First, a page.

Jessie Woodruff had been told several times that if he neglected or abused any more dogs he'd be charged with animal cruelty. Whether he was warned that the charge would be a felony is unknown.
At any rate, Woodruff, 30, of Longview, looks to be being made an example of by Cowlitz County prosecutors, who have charged him with first-degree animal cruelty in the death of his golden retriever mix "Lil Miss."
. . . in mid-September, a citizen reported that a dog was starving to death at Woodruff's residence. Nicholson said an animal control officer responded immediately, but it was too late. When police arrested Woodruff, he admitted he had been capable of caring for Lil Miss but just didn't feed her, according to court documents.
An autopsy indicated the visibly malnourished dog died of starvation and/or an untreated medical condition. However, no fatal medical condition was documented, court records said.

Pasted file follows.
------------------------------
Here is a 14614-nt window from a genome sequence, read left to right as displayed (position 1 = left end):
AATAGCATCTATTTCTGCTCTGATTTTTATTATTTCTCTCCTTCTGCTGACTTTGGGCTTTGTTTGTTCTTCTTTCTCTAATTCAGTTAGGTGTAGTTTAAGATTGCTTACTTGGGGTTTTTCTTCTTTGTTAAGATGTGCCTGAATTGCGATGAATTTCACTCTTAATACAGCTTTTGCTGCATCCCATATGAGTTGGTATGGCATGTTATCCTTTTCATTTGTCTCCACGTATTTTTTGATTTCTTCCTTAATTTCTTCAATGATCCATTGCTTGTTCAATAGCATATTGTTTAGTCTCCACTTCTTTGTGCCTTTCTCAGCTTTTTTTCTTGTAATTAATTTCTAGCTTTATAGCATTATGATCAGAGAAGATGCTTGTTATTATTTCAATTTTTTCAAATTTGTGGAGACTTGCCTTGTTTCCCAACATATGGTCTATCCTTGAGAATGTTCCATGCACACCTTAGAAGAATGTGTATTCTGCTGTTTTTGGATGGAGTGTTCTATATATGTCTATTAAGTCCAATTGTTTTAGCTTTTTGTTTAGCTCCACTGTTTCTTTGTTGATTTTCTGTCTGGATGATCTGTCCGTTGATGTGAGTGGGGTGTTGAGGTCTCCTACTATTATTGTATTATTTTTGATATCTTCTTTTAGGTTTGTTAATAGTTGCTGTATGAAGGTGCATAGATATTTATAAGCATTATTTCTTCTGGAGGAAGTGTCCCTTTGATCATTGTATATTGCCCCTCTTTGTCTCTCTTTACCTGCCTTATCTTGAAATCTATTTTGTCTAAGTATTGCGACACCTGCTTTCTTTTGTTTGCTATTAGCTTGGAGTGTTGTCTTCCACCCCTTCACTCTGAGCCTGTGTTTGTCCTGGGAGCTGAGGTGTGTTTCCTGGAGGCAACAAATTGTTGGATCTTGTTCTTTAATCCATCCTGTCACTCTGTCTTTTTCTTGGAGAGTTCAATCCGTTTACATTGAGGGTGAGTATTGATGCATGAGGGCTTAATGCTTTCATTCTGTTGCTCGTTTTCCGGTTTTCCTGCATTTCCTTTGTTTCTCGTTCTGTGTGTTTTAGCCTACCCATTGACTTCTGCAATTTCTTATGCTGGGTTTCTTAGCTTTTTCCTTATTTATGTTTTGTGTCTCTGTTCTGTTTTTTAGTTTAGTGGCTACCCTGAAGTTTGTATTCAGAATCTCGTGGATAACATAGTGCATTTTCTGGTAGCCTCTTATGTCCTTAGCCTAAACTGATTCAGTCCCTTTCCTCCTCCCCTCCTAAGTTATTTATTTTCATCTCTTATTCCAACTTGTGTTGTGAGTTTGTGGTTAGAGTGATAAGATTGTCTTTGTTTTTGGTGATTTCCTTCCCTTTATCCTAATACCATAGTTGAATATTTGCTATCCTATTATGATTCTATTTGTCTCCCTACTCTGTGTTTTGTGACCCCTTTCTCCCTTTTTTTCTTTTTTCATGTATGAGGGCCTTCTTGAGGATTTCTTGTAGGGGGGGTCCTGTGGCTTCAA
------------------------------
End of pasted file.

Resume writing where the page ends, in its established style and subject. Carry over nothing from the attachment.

Last winter Woodruff had been found with three starving dogs tied up outside his house. Under pressure from the Humane Society, Woodruff had apparently agreed to give up two of the dogs, but was allowed to keep Lil Miss as long as he promised to, you know, feed her.
Instead, prosecutors say, Lil Miss was sent back outside to be chained up to a tree. And while the dog was reportedly getting healthier and gaining weight this summer, by the fall the dog was once again emaciated.
Unfortunately, by the time authorities visited Woodruff's house again, the dog was dead, his owner allegedly perfectly capable of caring for her, but simply having failed to feed her.
The felony charge itself is a first for the county, which typically charges people with second-degree animal cruelty, a misdemeanor.